Hubert Burda Media

Question Everything: Nanmeebooks’ Kim Chongsatitwatana

Heir to publishing empire Nanmeebooks, Kim Chongsatitwatana, while on a mission to teach kids the radical act of asking questions, answers a few of our own.

Kim Chongsatitwatana; Dress and bracelet by Chanel, Sandals by Moschino; Photography by Vatcharasith Wichyanrat

Prestige interviewed Kim Chongsatitwatana for our January, 2015 cover, along with a beautiful photoshoot. Here are our favourite images and excerpts.

 

She wants to help cultivate a scientific mindset

“The foundation for social change is education. If people know to ask questions and to question the norm, we would progress to better things… whether it’s the working of a school, what you see about the rice scam, or when you hear news or propaganda. But the skill of asking questions must be nurtured first and practised,” says 31-year-old Kim Chongsatitwatana.

“One great way to practice this skill is science. That is why we’re doing so many science projects; it’s not to produce as many scientists as possible. We want Thai people to have a scientific mind,” says Kim.

Her mother challenged the norms of her time

A student activist in the 1970s,  Kim’s mother, Suwadee, lived in the jungle with communists fleeing persecution, and returned with a conviction that social change could be created through education. Under her care, Nanmeebooks became one of the largest publishers in Thailand, specifically targeting children and young adults and with a focus on science.

As a young adult, she also questioned the status quo

“Even though I was motivated, I was a bit bitter. I questioned the injustice of the world, and why it was so unfair. Why is it like that? Why was it like this?” It weighed heavily upon her, particularly as a person who believed in social change.

“It was like I had two personalities, because no one knew I was seriously doubting the system inside,” she confides.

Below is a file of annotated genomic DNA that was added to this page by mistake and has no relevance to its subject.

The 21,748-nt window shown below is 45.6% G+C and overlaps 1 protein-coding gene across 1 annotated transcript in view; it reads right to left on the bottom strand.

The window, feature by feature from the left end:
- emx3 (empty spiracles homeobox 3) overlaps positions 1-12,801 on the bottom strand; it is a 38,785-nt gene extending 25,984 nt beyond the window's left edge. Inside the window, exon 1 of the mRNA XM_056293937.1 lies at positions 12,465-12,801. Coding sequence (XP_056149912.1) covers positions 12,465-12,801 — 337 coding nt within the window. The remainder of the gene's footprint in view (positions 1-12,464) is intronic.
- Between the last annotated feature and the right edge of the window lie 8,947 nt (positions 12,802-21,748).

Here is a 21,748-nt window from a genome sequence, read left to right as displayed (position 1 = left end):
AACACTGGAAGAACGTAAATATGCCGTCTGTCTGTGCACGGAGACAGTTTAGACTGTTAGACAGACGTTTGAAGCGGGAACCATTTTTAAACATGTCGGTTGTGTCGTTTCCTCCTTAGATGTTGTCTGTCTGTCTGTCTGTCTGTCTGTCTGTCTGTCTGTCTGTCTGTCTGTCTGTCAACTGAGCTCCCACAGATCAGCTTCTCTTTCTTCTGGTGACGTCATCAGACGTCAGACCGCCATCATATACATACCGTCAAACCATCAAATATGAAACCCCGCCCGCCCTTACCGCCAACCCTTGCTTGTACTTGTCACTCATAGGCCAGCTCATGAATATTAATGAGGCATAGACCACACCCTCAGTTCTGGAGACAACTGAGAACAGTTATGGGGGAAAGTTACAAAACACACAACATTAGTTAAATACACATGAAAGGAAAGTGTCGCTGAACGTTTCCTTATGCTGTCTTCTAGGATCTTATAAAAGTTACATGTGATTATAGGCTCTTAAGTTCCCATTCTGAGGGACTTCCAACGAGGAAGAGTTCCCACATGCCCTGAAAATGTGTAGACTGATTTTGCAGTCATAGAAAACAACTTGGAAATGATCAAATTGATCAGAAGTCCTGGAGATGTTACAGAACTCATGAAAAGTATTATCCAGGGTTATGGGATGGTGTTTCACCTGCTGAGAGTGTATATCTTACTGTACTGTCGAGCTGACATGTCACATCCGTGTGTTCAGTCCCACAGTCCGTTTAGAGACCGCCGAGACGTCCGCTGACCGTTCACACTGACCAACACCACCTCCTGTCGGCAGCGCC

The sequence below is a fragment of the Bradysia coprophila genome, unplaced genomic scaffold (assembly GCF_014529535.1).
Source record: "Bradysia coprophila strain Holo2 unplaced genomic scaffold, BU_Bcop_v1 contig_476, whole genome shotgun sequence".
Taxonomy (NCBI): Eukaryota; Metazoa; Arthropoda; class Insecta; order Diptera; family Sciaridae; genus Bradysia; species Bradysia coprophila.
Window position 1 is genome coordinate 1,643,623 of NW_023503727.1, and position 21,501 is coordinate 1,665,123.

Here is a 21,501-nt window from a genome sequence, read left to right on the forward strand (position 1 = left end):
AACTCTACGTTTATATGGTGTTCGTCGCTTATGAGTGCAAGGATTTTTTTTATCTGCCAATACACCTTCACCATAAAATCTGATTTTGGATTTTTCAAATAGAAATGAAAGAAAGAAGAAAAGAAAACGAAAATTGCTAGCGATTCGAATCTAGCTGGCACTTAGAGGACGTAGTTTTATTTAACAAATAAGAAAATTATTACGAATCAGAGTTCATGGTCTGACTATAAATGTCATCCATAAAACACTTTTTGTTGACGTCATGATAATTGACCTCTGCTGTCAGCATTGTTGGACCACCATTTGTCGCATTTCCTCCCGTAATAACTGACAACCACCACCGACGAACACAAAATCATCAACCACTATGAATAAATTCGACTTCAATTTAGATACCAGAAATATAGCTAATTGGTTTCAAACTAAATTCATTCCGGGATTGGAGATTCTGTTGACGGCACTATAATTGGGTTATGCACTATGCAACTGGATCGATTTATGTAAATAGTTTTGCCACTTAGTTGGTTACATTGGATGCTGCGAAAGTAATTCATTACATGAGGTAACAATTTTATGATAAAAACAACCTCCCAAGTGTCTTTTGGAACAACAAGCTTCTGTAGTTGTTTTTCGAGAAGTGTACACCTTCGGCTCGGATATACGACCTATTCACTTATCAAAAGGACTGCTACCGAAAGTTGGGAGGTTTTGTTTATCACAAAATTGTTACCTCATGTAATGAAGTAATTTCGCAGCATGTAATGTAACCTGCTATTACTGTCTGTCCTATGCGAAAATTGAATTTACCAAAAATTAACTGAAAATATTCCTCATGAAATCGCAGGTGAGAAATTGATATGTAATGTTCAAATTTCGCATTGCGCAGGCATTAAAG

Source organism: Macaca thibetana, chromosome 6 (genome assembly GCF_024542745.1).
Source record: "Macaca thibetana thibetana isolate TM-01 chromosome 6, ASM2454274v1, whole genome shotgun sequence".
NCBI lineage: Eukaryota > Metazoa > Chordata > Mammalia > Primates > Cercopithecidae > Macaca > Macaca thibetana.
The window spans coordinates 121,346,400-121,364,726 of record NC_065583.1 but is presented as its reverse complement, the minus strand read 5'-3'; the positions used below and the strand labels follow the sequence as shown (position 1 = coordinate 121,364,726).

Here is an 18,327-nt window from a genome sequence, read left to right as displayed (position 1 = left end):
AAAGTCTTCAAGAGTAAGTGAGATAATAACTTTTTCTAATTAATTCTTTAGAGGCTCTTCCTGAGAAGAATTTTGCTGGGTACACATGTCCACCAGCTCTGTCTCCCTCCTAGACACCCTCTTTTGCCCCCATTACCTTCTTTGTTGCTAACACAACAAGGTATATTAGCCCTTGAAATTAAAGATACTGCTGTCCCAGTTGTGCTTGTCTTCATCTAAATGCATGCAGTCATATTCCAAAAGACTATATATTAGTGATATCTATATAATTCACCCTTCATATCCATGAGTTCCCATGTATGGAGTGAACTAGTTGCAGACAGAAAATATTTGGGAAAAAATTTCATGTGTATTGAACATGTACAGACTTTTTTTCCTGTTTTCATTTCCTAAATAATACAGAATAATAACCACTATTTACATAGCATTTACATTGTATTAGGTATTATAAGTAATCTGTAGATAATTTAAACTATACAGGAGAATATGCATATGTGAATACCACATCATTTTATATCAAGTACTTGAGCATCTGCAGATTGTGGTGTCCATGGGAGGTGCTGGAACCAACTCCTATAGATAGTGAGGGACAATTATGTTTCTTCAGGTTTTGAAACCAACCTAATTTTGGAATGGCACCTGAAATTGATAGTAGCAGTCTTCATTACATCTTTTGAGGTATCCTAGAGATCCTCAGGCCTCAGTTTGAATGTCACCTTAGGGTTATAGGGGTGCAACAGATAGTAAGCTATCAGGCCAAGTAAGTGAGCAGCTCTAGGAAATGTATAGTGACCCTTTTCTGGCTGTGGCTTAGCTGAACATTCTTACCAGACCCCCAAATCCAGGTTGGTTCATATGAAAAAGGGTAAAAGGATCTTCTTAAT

She found hope in Cambodia

One year, she travelled with World Service Team to southeast Cambodia, to a Christian orphanage in Kandal province. Amidst the recounting of Khmer Rouge regime abuses, in the most unexpected of places, Kim found hope. In many cases, there was not only hope, but happiness.

“There was a man who wanted to run for the position of village elder. He was telling us about his hopes and plans to be elected a village elder, so he can do this or do that. It woke me up. ‘Hey, stop feeling angry at everything. Who are you to question life when it is so precious and there’s so much that you can do?’ That was the turnaround point for my frame of mind,” she says.

The publishing industry is transforming

“Publishing is a changing industry. You can’t just be a publisher anymore… That’s why we talked a lot amongst our team and decided Nanmeebooks was going to reposition itself from just being a publisher to being a learning service provider.”

Actually, the company had been heading towards becoming a learning service provider for a few years, thanks to partnerships with outside organisations that saw Kim working with schools to create programmes, rather than merely supply learning materials. The shift away from being printed media-only is ironically a move back to the publisher’s original aim: to educate.

Striving for Meaning

“I see teachers’ frustration because Thailand puts so much focus on attainment, and not much on the effort or the process,” she explains. “A lot of times, kids sit in the classroom, listening to teachers, taking notes and memorising everything, learning to take tests. But what they learn is not meaningful.”

 

Photography Credits

Photography: Vatcharasith Wichyanrat

Styling:  Saranya Ariyakul

Makeup: Natalie Lorence

Hair Stylist: Narongsak Yiamlaengamkool

Venue: The Okura Prestige Bangkok